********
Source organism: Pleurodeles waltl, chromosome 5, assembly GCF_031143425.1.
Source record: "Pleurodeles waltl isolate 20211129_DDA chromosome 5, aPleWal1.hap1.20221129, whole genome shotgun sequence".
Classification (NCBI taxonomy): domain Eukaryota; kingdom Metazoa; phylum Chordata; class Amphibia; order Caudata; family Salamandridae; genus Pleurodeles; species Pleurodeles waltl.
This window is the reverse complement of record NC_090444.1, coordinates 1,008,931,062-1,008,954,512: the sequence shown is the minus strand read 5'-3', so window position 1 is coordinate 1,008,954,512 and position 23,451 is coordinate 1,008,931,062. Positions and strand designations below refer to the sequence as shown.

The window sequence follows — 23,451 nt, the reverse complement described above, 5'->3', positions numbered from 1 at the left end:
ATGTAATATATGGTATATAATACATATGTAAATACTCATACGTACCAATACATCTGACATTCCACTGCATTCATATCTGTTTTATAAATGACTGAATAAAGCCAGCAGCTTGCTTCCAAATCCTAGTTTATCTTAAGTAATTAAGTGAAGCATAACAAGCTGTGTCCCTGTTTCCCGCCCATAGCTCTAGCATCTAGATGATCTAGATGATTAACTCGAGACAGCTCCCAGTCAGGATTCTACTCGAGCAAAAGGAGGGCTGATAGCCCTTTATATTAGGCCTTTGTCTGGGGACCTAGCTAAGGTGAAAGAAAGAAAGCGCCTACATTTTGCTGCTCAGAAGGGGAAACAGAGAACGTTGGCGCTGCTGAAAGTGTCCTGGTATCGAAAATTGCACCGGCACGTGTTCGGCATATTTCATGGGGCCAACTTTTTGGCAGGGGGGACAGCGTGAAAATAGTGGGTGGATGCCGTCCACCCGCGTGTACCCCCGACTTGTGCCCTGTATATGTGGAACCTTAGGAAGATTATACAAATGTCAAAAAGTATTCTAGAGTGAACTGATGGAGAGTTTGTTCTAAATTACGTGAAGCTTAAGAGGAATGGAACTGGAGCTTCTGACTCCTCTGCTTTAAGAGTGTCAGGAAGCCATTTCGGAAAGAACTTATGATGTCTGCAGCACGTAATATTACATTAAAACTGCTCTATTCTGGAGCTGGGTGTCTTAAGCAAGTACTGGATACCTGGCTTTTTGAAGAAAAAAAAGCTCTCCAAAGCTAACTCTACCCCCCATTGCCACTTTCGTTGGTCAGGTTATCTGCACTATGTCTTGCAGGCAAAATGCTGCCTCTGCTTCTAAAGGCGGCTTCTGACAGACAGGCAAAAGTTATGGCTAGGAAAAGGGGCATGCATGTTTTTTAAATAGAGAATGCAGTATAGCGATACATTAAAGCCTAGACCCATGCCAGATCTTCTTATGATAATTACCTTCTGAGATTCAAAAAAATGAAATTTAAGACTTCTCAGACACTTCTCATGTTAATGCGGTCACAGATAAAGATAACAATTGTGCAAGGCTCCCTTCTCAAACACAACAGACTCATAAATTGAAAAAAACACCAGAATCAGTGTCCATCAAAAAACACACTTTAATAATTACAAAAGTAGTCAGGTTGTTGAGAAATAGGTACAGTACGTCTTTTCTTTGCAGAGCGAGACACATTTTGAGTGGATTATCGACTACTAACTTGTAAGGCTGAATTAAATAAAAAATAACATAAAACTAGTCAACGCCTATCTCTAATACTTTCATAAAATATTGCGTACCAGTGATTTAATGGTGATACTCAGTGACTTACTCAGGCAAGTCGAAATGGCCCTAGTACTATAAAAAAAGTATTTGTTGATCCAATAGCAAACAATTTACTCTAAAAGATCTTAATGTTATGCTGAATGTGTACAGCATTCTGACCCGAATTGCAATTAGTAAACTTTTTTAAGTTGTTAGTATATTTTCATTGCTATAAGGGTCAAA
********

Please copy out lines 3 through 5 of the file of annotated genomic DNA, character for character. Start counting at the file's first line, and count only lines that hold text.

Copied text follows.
Classification (NCBI taxonomy): domain Eukaryota; kingdom Metazoa; phylum Chordata; class Amphibia; order Caudata; family Salamandridae; genus Pleurodeles; species Pleurodeles waltl.
This window is the reverse complement of record NC_090444.1, coordinates 1,008,931,062-1,008,954,512: the sequence shown is the minus strand read 5'-3', so window position 1 is coordinate 1,008,954,512 and position 23,451 is coordinate 1,008,931,062. Positions and strand designations below refer to the sequence as shown.

The window sequence follows — 23,451 nt, the reverse complement described above, 5'->3', positions numbered from 1 at the left end: